When twins were divided, the Priests of Duality put up a psychic wall between them, partitioning the thoughts and senses of one twin from another for the rest of their lives.

To Miradorn twins, Division was like taking one person and cutting her in half. The fact that Or-Lin could even
consider
it boggled Em-Lin's mind.

Not only that, but there were other obligations involved. The thought of abandoning them was equally mind-boggling to Em-Lin.

What about the promise we made?
Em-Lin gazed up at the mural on the ceiling but saw only Or-Lin's chilly stare reflected in the gold floor plate.
If we leave here, we break that promise.

I'm tired of keeping the promise,
thought Or-Lin.
I just don't care about it anymore.

Em-Lin was aghast.
How can you
say
that?

Thanks to that stupid promise, we're throwing ourselves away for something that won't even happen in our lifetimes! Or our children's lifetimes, or our children's
children's
lifetimes, probably!

You didn't feel that way three years ago,
thought Em-Lin.
I was naïve. I believed that this was all I could want out of life, but I was wrong. I've changed.

Em-Lin cast her mind back to the time when she and her twin had made the promise. The people to whom they had made the promise had made them feel like heroes.

Coincidentally enough, just as she thought of those people, she saw a trace of them again—the first trace that she had seen in many months.

She saw it through Or-Lin's eyes, though she didn't recognize it at first. It was a symbol drawn in what looked like black ink on a corner of the gold plate that Or-Lin was polishing. The symbol represented a letter from the alphabet of the people to whom Em-Lin and Or-Lin had made their promise.

Em-Lin first noticed it three minutes before Or-Lin exploded. She didn't understand it, however, until thirty seconds before the explosion.

Much later, Em-Lin would blame herself for not paying more attention to that symbol sooner, but the truth was, she overlooked it with good reason. Even as her mind's eye brushed over the symbol (seen through Or-Lin's eyes), Em-Lin was distracted by the argument with her twin sister.

We can't leave here,
said Em-Lin, casting her thoughts over the link with renewed strength. After letting Or-Lin surprise her repeatedly, she was determined to regain a dominant posture.
Our work is vital to our people's future.

Thanks for reminding me!
Or-Lin's words were heavy with sarcasm.
You've just changed my mind again! I really
do
want to stay here with you!

So you don't care about anyone but yourself, right?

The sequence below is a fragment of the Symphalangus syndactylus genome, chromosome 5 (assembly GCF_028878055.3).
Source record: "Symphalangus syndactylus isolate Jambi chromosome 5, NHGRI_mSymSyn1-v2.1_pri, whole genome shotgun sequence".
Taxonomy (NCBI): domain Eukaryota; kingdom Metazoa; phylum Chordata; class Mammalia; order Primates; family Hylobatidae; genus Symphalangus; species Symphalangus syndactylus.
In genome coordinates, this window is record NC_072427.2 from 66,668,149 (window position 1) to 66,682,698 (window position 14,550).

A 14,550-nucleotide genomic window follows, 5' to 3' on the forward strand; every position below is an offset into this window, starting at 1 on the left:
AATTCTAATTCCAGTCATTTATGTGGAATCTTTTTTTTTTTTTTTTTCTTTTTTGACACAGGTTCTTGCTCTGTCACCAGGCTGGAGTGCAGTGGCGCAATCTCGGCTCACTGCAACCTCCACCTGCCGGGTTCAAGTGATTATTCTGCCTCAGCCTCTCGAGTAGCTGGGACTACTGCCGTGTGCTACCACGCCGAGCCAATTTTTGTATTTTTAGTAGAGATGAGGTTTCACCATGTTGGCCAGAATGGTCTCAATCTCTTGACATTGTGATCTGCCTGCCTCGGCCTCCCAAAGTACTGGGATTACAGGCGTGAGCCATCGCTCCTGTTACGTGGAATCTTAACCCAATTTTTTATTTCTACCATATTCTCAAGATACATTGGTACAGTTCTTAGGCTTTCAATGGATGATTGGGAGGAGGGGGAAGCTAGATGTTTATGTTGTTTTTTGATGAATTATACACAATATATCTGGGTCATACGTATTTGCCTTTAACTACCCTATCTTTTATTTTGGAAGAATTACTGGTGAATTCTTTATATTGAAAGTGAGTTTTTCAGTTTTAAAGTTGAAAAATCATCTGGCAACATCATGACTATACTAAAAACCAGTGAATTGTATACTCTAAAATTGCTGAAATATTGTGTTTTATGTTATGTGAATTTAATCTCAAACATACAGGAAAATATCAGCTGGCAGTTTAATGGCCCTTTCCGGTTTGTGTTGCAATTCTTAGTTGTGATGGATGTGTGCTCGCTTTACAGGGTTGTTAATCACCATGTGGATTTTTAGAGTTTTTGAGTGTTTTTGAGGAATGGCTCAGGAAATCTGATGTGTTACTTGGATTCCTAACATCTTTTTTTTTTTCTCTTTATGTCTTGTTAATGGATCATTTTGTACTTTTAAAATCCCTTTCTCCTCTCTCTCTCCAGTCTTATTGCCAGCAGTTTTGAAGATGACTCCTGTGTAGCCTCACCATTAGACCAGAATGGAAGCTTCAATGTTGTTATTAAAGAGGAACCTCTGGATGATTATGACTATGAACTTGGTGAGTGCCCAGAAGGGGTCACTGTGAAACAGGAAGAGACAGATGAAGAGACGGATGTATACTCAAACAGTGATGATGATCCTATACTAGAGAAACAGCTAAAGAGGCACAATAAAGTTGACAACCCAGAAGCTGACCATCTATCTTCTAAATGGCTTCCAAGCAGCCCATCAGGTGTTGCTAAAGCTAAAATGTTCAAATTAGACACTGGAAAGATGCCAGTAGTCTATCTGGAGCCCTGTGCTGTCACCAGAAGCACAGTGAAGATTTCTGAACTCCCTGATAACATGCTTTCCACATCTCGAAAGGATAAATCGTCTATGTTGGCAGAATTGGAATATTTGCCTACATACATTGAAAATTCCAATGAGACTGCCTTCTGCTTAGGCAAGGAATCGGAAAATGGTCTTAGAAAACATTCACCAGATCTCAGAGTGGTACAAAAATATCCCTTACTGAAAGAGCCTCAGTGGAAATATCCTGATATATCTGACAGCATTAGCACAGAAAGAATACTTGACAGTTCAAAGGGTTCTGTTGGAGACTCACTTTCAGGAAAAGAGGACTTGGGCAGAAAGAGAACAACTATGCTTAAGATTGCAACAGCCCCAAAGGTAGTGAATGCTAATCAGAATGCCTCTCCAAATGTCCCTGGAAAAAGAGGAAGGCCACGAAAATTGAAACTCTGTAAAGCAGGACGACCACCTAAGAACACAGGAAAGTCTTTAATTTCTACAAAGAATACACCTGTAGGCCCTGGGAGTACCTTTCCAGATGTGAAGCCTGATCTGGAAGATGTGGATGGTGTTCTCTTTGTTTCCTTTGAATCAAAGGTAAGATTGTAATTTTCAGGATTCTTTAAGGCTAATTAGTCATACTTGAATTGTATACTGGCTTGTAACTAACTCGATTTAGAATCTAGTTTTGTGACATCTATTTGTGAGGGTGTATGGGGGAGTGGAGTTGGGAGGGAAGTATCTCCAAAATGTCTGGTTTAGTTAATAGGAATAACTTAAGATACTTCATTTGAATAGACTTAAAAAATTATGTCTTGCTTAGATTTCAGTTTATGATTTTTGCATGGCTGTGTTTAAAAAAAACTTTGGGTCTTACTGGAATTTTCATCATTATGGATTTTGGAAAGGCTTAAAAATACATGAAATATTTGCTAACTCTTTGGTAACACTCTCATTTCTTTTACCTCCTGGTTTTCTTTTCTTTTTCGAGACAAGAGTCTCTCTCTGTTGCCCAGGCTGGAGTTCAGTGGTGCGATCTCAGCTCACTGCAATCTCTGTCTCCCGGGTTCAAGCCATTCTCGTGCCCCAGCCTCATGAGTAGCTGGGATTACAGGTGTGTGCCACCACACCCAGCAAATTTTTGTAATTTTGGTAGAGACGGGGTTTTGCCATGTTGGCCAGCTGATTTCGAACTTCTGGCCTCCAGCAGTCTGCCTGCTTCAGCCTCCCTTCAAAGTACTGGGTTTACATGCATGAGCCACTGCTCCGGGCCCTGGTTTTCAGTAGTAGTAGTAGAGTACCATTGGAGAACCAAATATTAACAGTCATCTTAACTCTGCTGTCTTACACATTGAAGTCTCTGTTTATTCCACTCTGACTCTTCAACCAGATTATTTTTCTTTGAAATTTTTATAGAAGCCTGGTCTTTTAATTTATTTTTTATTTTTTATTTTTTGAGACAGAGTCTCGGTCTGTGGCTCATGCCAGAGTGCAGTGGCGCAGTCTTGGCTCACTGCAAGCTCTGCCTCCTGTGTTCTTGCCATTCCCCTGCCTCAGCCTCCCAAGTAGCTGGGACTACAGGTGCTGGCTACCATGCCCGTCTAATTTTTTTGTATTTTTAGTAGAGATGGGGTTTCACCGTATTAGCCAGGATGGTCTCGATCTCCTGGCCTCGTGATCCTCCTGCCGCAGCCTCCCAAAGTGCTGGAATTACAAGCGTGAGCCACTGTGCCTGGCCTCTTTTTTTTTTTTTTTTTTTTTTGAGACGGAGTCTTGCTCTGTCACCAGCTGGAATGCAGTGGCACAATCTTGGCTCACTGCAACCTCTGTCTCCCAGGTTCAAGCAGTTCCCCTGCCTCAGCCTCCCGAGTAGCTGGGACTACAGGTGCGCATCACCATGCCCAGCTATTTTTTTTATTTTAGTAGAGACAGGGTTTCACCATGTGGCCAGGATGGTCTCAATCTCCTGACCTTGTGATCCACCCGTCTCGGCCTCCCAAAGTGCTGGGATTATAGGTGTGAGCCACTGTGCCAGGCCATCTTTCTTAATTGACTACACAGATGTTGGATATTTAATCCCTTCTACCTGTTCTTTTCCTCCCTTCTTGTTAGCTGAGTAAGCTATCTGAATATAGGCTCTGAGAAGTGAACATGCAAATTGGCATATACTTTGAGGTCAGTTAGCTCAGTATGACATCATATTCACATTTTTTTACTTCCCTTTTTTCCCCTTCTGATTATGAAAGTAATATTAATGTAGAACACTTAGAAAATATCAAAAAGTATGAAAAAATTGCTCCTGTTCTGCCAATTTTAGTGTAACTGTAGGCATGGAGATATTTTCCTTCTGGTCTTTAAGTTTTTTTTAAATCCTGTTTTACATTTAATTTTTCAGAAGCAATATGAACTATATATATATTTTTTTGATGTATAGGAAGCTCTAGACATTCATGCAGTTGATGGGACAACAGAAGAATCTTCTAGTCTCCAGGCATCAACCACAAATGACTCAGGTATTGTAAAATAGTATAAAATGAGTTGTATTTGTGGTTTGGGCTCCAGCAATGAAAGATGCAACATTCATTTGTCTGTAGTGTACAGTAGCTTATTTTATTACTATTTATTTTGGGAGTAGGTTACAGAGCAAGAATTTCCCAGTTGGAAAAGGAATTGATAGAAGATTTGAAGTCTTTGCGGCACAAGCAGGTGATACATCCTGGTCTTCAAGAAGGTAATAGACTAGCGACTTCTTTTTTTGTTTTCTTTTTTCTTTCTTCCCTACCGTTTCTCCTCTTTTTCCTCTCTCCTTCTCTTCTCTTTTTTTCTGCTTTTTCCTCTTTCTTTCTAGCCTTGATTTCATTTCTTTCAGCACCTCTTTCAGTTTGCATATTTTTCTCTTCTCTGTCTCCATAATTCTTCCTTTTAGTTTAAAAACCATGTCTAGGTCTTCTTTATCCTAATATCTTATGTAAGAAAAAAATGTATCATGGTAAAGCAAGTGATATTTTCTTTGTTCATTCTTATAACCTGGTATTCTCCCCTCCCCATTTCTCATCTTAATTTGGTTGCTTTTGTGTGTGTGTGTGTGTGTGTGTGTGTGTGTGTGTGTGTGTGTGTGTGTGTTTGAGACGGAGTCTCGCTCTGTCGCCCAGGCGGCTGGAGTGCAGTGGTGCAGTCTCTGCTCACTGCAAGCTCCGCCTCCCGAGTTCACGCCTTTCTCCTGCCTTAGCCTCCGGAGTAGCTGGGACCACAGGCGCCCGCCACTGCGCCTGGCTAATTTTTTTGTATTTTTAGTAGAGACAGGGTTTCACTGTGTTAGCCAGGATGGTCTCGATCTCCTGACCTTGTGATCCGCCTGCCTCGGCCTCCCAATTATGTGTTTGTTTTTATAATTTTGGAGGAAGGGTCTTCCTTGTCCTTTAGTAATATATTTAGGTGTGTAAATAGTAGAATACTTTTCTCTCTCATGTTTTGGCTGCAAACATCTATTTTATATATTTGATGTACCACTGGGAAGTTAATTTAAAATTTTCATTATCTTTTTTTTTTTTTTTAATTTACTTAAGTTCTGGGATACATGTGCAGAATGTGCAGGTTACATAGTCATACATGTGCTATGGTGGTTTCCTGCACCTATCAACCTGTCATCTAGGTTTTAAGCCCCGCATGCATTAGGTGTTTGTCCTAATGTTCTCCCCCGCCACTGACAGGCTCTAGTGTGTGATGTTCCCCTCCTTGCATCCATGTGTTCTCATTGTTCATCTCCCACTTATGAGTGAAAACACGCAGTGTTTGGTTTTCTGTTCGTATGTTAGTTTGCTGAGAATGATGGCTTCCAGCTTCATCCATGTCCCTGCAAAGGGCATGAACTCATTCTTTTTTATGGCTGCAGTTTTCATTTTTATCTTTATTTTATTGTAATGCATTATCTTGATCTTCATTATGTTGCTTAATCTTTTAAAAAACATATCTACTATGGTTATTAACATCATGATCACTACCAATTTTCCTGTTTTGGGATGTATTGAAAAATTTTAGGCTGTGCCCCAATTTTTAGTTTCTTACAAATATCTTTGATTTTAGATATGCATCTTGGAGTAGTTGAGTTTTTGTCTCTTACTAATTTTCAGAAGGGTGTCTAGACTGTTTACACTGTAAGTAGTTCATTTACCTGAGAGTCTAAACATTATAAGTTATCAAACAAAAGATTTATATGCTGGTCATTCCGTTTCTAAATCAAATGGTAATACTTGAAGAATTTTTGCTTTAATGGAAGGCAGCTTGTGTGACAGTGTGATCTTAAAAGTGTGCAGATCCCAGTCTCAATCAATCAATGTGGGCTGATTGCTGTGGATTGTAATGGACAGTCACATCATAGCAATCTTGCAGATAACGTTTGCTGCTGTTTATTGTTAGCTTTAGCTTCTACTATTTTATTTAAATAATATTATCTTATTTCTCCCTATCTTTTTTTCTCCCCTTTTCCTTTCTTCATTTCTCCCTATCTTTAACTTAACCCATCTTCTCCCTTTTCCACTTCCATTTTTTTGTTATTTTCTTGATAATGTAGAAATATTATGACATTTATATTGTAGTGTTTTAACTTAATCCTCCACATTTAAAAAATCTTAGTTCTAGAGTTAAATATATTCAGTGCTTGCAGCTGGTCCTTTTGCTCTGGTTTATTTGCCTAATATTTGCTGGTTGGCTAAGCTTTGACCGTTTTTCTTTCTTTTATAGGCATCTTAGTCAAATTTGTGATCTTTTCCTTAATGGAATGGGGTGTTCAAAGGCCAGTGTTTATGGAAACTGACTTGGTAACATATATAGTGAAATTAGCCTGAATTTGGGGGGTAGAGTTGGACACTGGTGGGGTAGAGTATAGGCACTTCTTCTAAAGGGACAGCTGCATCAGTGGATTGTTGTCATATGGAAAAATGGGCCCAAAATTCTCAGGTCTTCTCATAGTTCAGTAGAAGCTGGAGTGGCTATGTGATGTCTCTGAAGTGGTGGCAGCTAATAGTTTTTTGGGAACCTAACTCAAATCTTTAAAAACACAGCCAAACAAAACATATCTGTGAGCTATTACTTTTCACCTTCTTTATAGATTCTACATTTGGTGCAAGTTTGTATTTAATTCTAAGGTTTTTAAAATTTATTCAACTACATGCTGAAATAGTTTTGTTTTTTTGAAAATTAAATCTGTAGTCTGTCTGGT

Through the link, Em-Lin watched her twin's hand polishing the gold plate, working the specially treated chamois cloth closer to the symbol inked in the corner.

All I know is, I want a life.
Or-Lin moved the chamois closer to the symbol.
If that means breaking a meaningless promise, I'll do it.

Meaningless?
Em-Lin's thoughts were so super-heated that they practically smoked on their way across the link.
The Vorta didn't think it was meaningless!

Or-Lin rubbed the symbol on the plate. She checked her work, saw that the symbol was still there, and rubbed again, harder.
He really brainwashed you, didn't he? I can't even stand
listening
to you anymore. I think I want Division whether you want to go with me or not.

You're lucky I'm not down there right now.
Em-Lin was furious.
You're lucky I can't slap you right across the face for that.
You just can't stand it that I'm right.
Or-Lin was still rubbing the symbol.

Shut up! Shut up, or I swear, I'll come down there and
make
you shut up!

Just then, she made the connection. At that moment, she realized the significance of the symbol that she was seeing on the gold plate through Or-Lin's eyes.

Get away from there!
Em-Lin shot out the screaming thought like a spear on fire, volume all the way up, punching straight into Or-Lin's mind. At the same time, she tried with all her might to will Or-Lin's hand to pull back from the symbol on the plate.

But that was one of the things that a Miradorn twin could never do. She could see through her twin's eyes, feel what her twin was feeling, send and receive thoughts to and from her twin…

But she could never control her twin. Not even to save her life.

What?
Or-Lin stopped rubbing but did not move her hand from the symbol.
Get away why?

Booby trap!
Em-Lin rolled off her back and climbed down the scaffolding as fast as she could.

Through her sister's eyes, Em-Lin watched as Or-Lin lifted the chamois away from the symbol, which was glowing with rapidly increasing intensity.

Get away!

But even as Em-Lin flashed warning after urgent warning into her sister's head, she knew that it was too late.

The symbol flared with blinding brilliance. Em-Lin had an impression of Or-Lin's arms swinging up in front of her face to block the light.

Then, because one twin could feel what the other was feeling, especially in times of great stress, Em-Lin felt the explosion hit Or-Lin. A burst of force erupted up and out from the gold plate in the floor, ripping through Or-Lin's body in a single, blazing instant.

Em-Lin's scream echoed through the vast central chamber of the shrine. In shock, she released her grip on the scaffolding and fell.

Instead of dropping the full four stories, Em-Lin landed on a platform one story down. She lay there on her back for what seemed like hours, her starry eyes staring blindly upward, one arm hanging over the edge of the platform.

Much later, she would be surprised to learn that her sister, not Em-Lin herself, had been the one blown to pieces. This, Em-Lin only accepted as truth after extensive convincing by hospital personnel and the injection of several large doses of sedatives.

Even then, when Em-Lin realized that she was still alive, she knew that she would never be right again.

BOOK: Star Trek